Already crowded Inland Empire hospitals prompt concern as omicron wave arrives

Local news

Shigeko Akita gets a dose of the Moderna COVID-19 vaccine during a vaccination clinic in Fontana earlier this year. Officials are concerned that low vaccination rates in the Inland Empire could lead to higher hospitalizations this winter.(Irfan Khan / Los Angeles Times)

The crowded conditions at some Inland Empire hospitals are generating concern as officials get ready for the spread of the highly infectious Omicron variant.

While hospitals are in better shape now than they were during last winter’s COVID-19 surge, Riverside and San Bernardino counties are seeing a higher rate of COVID-19 hospitalizations than other areas of Southern California.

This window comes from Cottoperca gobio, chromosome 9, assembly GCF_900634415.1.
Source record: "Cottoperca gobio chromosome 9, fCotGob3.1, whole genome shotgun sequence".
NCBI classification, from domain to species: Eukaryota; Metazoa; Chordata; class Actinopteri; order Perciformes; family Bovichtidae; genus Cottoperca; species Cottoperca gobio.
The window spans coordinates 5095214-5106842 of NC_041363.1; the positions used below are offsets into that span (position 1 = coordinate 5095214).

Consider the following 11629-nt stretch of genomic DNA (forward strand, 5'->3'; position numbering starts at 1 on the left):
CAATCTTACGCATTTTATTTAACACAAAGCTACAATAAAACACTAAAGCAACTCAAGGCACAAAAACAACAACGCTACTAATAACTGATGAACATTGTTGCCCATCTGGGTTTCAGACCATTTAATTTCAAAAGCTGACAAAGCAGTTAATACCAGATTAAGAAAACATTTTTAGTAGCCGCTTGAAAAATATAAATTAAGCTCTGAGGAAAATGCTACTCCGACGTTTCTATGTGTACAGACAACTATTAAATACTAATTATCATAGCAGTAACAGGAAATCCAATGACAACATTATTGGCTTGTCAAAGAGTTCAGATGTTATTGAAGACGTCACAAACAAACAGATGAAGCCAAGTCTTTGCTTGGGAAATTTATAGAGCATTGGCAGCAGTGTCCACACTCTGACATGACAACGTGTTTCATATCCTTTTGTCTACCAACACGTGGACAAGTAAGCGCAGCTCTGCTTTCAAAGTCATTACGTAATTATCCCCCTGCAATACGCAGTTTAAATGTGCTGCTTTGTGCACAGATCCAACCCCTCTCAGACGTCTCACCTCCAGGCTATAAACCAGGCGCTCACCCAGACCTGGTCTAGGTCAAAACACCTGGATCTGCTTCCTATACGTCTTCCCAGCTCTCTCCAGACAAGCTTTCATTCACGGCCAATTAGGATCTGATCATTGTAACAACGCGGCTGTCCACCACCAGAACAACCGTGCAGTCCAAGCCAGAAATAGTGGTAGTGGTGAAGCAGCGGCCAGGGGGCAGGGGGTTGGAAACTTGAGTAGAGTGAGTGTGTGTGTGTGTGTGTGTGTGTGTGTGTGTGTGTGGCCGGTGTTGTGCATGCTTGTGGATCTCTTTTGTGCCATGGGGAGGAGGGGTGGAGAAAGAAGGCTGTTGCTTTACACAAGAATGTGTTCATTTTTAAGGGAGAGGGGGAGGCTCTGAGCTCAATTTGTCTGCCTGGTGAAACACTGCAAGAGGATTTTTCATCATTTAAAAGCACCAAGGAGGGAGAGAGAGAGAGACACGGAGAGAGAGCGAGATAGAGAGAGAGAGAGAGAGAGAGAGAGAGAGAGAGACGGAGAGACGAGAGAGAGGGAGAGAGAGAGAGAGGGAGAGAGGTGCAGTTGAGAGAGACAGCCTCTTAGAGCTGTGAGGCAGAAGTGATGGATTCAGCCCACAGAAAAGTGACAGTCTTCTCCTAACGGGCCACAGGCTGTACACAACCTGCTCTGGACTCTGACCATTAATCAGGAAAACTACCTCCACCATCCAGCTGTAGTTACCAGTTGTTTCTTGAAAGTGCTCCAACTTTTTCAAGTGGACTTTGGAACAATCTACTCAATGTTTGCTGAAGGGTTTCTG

Some smaller hospitals have requested tents and portable medical facilities to help keep up with demand. And wait times for ambulances to get patients into hospitals have been at record highs in some locations — a problem that has persisted since the summer.

Officials are urging people to avoid emergency rooms unless there’s a severe problem, and to rely on urgent care centers for problems like sprained ankles.

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